Gen Manga Monday 4

Written and Illustrated by Shige Nakamora, Yu Suzuki, Gunya Mihara, Karino Arisa, and Takayluki Fujimura
Gen Manga

Welcome back to the fourth edition of my periodic feature on Gen Manga, as I read and review the series until I get myself caught up.  I've opted out of Souls after issue three, but now there's a new series to try.  Let's see what I think of it and the three others I'm still reading in this issue.

In case anyone is coming into this new, Gen Manga is an anthology series that features indie manga artists--effectively the equivalent of Western artists who write/draw for Oni Press and similar outlets.  They are collected here, Shonen Jump style, telling their story in a serial manner every month.  It's a chance to see a side of the Japanese comics industry that we might otherwise not get.

As per usual, Wolf opens the anthology, with a chance to see Naoto and his father in their debut bouts, while Noato's mother is faced with the fact that her son has in fact joined her estranged husband.  Unfortunately what could produce some powerful drama just doesn't, as the mother takes things in stride and neither Naoto nor his father face real adversity.  There are a few tense moments, but overall the whole thing is played more for comedic effect than anything else, as Nakamora's art becomes far looser than in the previous three chapters and typical manga exaggerations abound.  Wolf feels like a story that isn't sure what it wants to be, and I think it's suffering a bit as a result.  I hope it straightens out in the next installment, because I really like the way the story was headed, but this veering into comedic territory is a misstep.

Perhaps the biggest surprise this issue are the revelations we see in VS Aliens, which features multiple chapters in each issue so is technically on its 11th section.  Kitaro starts to wonder about the whole setup and confronts Segawa, who immediately caves.  Just as the reader is about to throw the book across the room (a terrible idea if you are reading on an electronic device, just in case you're considering it), Suzuki drops a second bombshell, one that potentially changes everything.  I was not expecting what we see at the end of this chapter at all, and that made this the highlight of Gen 4.  I'm really impressed with how Suzuki uses shojo ideas in such an innovative manner.  She's not afraid to feed into a reader's expectations, both visually and with the plot, then pull the rug out from under.  This is a solid story that just keeps getting better.

The mysterious masked figure reveals a bit of itself in the newest part of Kamen, as the evil uncle condemns his own niece to death for daring to challenge him.  The story is still moving along at a glacial pace, with a lot of posing, posturing, and ominous warnings, but I am absolutely captivated by what is going on.  I *need* to know the story behind this damned mask and why it exists.  It looks like I'm in the same boat as the other characters in the story, as they react to this new development and the very dramatic use of powers by the masked figure.  Mihara once again shows great skill in crafting crowd scenes and making the odds look helpless.  The story may be on the Brian Michael Bendis pacing plan, but it's still interesting to me and I want to keep reading.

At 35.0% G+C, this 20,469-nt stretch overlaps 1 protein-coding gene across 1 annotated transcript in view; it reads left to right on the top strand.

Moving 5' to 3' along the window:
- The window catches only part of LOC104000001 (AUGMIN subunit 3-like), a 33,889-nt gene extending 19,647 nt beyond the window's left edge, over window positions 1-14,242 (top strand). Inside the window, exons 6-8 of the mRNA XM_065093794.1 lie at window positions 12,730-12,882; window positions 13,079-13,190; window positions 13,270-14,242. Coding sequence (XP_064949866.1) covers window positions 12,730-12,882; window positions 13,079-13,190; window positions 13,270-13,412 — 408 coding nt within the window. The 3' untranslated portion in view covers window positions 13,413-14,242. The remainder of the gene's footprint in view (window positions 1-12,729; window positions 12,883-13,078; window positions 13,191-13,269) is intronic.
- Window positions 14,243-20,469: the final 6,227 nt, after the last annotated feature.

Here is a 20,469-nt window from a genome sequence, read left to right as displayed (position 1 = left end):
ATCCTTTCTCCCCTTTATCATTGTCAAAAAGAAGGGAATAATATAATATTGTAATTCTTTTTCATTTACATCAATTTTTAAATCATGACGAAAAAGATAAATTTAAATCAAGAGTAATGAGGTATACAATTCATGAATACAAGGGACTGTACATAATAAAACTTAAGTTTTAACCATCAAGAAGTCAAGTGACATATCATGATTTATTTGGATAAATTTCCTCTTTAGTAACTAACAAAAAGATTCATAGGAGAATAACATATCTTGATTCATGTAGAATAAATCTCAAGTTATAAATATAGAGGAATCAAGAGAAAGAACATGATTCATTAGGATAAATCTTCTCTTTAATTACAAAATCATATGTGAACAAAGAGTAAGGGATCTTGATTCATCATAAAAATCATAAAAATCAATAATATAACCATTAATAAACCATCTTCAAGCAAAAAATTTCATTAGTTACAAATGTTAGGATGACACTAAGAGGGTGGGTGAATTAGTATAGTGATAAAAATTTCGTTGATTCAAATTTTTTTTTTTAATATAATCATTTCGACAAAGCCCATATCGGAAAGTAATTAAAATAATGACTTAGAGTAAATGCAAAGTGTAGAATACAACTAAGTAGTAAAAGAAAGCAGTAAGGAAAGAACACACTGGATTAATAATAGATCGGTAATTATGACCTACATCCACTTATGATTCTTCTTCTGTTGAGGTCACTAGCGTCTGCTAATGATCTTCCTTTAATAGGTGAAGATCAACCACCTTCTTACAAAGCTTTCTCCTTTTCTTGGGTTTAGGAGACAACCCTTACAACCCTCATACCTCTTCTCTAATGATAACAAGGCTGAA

I can't say the same for Souls, which I guess started a new story, but I did not bother to keep reading this one.  A quick scan showed the same overly photoshopped art and what appeared to be another story high on the melodrama.  Others may like this one, but I'm not a fan.

That brings us to the new addition to the roster, Sorako.  In this opening story, a young woman loses her pet dog and goes through her daily routine while she hopes for his safe return.  In the process, we meet her friend, her parents, and learn that she is tiring of living in the same town.  Just as the dog returns, however, our protagonist starts to think that maybe she wishes to stay, too.  Sorako is a visit to a person who could be any one of us, doing the same kinds of things we do every day.  I'm used to seeing this in many Western comics and minis, but it's interesting to see a take on the theme from a different culture.  The creator, Takayluki Fujimura, does a great job with the backgrounds in this chapter, which really help ground the story in the real life it seeks to emulate.  Her animals aren't quite as strong, but I do like the character designs for the people in her world.  They aren't quite typical manga figures, but neither are they completely Westernized.  I'm not sure if this is a one-shot or a new ongoing, but I liked it a lot and it makes for a good closing story for the anthology.

Gen Manga continue to be a solid comics anthology that I look forward to reading each time I open the file. If you like independent comics, even if you aren't the biggest manga fan, this monthly anthology is worth looking into.  For manga fans, it's a great way to see that there's more out there than Bleach or even Viz Signature.  See you next time when we move on to the fifth chapters and possibly other new stories!